Nobber

From Wikipedia, the free encyclopedia
Jump to: navigation, search
Nobber
An Obair
Village
Keogan's Bar in the centre of Nobber village
Keogan's Bar in the centre of Nobber village
Nobber is located in Ireland
Nobber
Nobber
Location in Ireland
Coordinates: 53°49′16″N 6°44′48″W / 53.821128°N 6.746678°W / 53.821128; -6.746678Coordinates: 53°49′16″N 6°44′48″W / 53.821128°N 6.746678°W / 53.821128; -6.746678
Country Ireland
Province Leinster
County County Meath
Elevation 56 m (184 ft)
Population (2006)
 • Urban 652
Irish Grid Reference N812880

Nobber (Irish: an Obair, meaning "the work" – referring to a moat around a Norman castle)[1] is a village in north County Meath, Ireland. The village is built near a river called the Dee (from Irish Abha Fherdiea, meaning "river of Ferdia") and near Whitewood Lake which is situated in the town land of Whitewood. It is on the NavanKingscourt road (R162) about 12 miles (19 km) north of Navan. This places the village about 37 miles (60 km) from the M50 motorway ; the orbital motorway of Dublin. The town of Kells is to the west and the town of Ardee to the east and the town of Kingscourt is to the north. Villages that border the parish are Kilmainhamwood, Moynalty and Kilbeg to the west, Castletown to the south and Drumconrath and Lobinstown to the east.

History[edit]

The Normans were the first known people to settle at Nobber. It acted as a strong point on the road from the ports of Drogheda and Dundalk to the midlands. The Lordship of Meath was granted to Hugh De Lacy by King Henry II of England in 1172 in his capacity as Lord of Ireland. De Lacy granted the Barony of Morgallion to Gilbert de Angulo, who constructed a moate and bailey there. Recently several high crosses were discovered in the village's old cemetery (St Johns) dating from possibly the 10th century. These are much smaller and less ornate than typical Celtic high crosses. This find is significant because it suggests that a hitherto unrecorded monastic settlement once existed on the site of the village. Moynagh Lake west of the village is the site of a multi-period crannog which dates to Mesolithic times. In the Medieval period Nobber was the chief town of the Barony of Morgallion.

Transport[edit]

Rail[edit]

A disused railway line dating from 1875 runs through the village which runs from Kingscourt to Navan. This was purchased by the Midland Great Western Railway in 1888. Until recent years it operated to haul gypsum from Saint-Gobain Gypsum Industries plant in County Cavan to the port of Drogheda. Nobber railway station opened on 1 November 1872, closed for passenger traffic on 27 January 1947 and finally closed altogether on 1 April 1963.[2]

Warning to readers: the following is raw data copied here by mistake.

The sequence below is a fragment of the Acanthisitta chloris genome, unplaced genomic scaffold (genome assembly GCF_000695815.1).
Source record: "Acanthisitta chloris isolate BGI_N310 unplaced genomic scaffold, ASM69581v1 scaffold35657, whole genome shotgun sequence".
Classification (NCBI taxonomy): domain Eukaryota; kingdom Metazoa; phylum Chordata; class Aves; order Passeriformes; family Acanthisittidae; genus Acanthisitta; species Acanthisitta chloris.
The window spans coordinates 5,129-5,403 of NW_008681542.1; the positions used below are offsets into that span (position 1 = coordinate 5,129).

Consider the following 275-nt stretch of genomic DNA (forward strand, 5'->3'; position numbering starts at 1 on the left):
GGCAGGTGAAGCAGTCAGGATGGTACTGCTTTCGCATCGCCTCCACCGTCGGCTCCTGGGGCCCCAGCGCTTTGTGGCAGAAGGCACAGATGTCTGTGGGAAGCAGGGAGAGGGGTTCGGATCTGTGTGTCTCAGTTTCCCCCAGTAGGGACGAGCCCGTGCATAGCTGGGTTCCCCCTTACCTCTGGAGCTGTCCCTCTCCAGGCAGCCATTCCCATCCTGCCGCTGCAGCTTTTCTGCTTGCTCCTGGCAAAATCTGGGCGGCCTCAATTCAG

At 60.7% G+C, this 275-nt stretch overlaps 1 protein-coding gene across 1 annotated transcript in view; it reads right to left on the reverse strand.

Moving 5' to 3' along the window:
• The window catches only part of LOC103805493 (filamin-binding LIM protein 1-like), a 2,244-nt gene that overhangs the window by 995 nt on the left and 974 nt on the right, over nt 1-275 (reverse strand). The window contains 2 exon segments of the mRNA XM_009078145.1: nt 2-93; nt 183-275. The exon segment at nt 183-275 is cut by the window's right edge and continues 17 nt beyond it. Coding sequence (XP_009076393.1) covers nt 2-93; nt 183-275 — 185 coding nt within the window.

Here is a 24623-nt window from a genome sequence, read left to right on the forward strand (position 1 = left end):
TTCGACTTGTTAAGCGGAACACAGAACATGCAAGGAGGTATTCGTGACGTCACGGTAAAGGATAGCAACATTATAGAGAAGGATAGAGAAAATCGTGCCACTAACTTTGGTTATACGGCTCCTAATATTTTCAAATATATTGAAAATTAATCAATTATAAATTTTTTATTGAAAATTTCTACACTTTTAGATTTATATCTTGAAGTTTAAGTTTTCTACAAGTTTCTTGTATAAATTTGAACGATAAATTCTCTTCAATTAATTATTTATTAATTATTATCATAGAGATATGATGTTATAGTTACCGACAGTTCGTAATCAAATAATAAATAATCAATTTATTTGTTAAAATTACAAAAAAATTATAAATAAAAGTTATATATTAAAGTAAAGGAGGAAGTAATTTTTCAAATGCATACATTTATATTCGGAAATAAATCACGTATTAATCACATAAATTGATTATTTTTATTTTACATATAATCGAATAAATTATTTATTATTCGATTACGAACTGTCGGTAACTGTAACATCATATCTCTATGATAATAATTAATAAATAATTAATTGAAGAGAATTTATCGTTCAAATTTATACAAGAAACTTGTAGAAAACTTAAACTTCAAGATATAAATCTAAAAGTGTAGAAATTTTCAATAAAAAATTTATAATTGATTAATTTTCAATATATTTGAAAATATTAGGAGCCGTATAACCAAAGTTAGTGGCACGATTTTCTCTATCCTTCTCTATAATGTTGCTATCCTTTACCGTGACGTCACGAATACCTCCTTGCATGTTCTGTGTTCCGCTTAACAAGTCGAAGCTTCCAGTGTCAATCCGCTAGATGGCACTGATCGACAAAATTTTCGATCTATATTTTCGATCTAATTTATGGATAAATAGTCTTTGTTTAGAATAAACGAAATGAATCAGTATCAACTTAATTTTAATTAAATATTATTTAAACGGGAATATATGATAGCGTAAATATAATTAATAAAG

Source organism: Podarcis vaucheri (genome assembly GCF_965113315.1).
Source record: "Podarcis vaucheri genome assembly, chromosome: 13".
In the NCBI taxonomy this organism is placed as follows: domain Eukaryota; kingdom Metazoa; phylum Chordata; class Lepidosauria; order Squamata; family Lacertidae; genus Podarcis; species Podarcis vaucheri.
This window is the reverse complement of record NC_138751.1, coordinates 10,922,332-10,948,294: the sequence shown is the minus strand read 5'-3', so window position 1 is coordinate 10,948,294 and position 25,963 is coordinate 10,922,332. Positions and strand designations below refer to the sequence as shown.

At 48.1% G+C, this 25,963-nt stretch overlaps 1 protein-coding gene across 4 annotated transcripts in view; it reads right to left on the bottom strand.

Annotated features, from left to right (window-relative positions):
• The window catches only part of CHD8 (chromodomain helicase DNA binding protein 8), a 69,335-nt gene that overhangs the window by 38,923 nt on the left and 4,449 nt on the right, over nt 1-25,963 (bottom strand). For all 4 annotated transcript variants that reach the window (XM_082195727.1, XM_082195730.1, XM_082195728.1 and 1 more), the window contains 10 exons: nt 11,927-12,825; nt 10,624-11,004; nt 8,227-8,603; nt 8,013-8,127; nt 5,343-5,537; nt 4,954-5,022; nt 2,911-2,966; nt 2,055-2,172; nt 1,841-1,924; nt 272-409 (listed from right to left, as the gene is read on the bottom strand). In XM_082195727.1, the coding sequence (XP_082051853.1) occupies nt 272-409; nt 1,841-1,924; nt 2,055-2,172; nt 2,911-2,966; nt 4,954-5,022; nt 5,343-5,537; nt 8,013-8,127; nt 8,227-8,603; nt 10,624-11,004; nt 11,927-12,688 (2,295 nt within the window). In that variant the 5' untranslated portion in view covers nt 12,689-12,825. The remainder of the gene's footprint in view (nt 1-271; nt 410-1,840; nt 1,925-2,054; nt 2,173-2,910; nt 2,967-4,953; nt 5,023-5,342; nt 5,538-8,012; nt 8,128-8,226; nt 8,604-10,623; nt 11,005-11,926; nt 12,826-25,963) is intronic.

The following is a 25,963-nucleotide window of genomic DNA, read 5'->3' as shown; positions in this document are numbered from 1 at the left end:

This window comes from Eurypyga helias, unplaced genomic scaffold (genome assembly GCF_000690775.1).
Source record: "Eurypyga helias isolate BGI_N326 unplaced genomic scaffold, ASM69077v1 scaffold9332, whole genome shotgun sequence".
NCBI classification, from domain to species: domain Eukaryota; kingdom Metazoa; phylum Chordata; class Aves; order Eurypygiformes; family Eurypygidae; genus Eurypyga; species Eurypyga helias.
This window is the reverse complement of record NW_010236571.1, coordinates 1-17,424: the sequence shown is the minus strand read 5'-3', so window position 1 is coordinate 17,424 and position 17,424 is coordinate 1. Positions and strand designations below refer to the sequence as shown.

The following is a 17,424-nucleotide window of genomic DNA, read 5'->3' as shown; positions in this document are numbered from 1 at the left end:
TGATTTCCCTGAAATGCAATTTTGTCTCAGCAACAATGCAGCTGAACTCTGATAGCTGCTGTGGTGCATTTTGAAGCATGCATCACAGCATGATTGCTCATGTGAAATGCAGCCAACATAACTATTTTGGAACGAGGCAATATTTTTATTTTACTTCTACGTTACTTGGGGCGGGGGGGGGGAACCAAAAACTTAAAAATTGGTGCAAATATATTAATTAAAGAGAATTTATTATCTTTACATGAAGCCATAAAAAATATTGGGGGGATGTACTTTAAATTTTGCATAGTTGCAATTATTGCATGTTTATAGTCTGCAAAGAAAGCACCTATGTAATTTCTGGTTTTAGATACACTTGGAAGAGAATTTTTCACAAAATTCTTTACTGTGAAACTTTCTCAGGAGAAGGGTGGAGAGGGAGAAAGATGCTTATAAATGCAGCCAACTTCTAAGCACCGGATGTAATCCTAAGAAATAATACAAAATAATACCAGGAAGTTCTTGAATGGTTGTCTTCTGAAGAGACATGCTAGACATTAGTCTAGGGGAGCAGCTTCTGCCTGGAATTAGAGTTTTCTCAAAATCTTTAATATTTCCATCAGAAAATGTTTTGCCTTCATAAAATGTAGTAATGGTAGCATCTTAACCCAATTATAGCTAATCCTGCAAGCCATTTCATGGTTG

Bus[edit]

Bus Éireann route 107 links Nobber to Navan and Kingscourt.[3] Sillan also provide a link to Navan and Dublin with some buses extending to University College Dublin. In the other direction Sillan services provide a link to Kingscourt, Shercock and Cootehill.[4]

Amenities[edit]

  • The village has two schools: Nobber National school for primary school children and O'Carolan College which is a comprehensive secondary school.
  • The church of Saint John the Baptist is the Roman Catholic church in the centre of the village which also has a fire station, Garda Síochána (police) station.
  • Turlough O'Carolan, blind harpist reputed to have been born in Nobber - there is a statue in memory of him at the southern end of the village
  • Nobber is also known for having two of the best footballers in Ireland that have represented Meath footballers in the past: Gerry McEntee and also Brian Farrell who currently represents Meath
  • Fiachra McEntee, the middleweight boxer who twice won the All Ireland Title, has a home in Nobber
  • Shane McEntee (1956–2012), Fine Gael TD and Minister of State
  • George Eogan, archaeologist known for his work at Knowth

Geographic Location[edit]

Town Lands[edit]

Nobber has 22 townlands. They are:

  • Altmush, Arrigal,
  • Brittas,
  • Cloughmacoo, College, Cregg, Cruicetown,
  • Garmanagh,
  • Hennigan,
  • Julianstown,
  • Kilbride,
  • Leafin,
  • Moydorragh, Moynagh, Muff,
  • Newtown, Nobber,
  • Possexstown,
  • Rathe, Rathgillen,
  • Seller, Spiddal.

Cruicetown is the largest townland and Leafin is the smallest.

Sport[edit]

Festivals and Events[edit]

The Nobber Fair Day is an annual event that is held on the third Sunday of May. The current event has been running since 2006 reviving an old tradition of a fair that was held in the village for centuries. With an unrivalled collection of rare breeds of farm animals on display the competition for rosettes and prizes across all categories is particularly tough. As this is a genuine fair day, you can expect to find a wide range of activities and attractions including a Vintage Rally, local artisan products and crafts and amusements and entertainment for all the family. Nobber Fair Day will give you an insight into rural life past and present and the opportunity to enjoy a warm and friendly Irish welcome. In 2012, more than 10,000 people attended Nobber Fair Day.

See also[edit]

References[edit]

  1. ^ "Odd and Unusual Irish Place Names". DoChara. Archived from the original on 2008-06-14. Retrieved 2008-07-07. 
  2. ^ "Nobber station". Railscot - Irish Railways. Retrieved 2007-11-22. 
  3. ^ http://www.buseireann.ie/pdf/1318429076-107.pdf
  4. ^ http://sillan.ie/index.php/bus-timetables

External links[edit]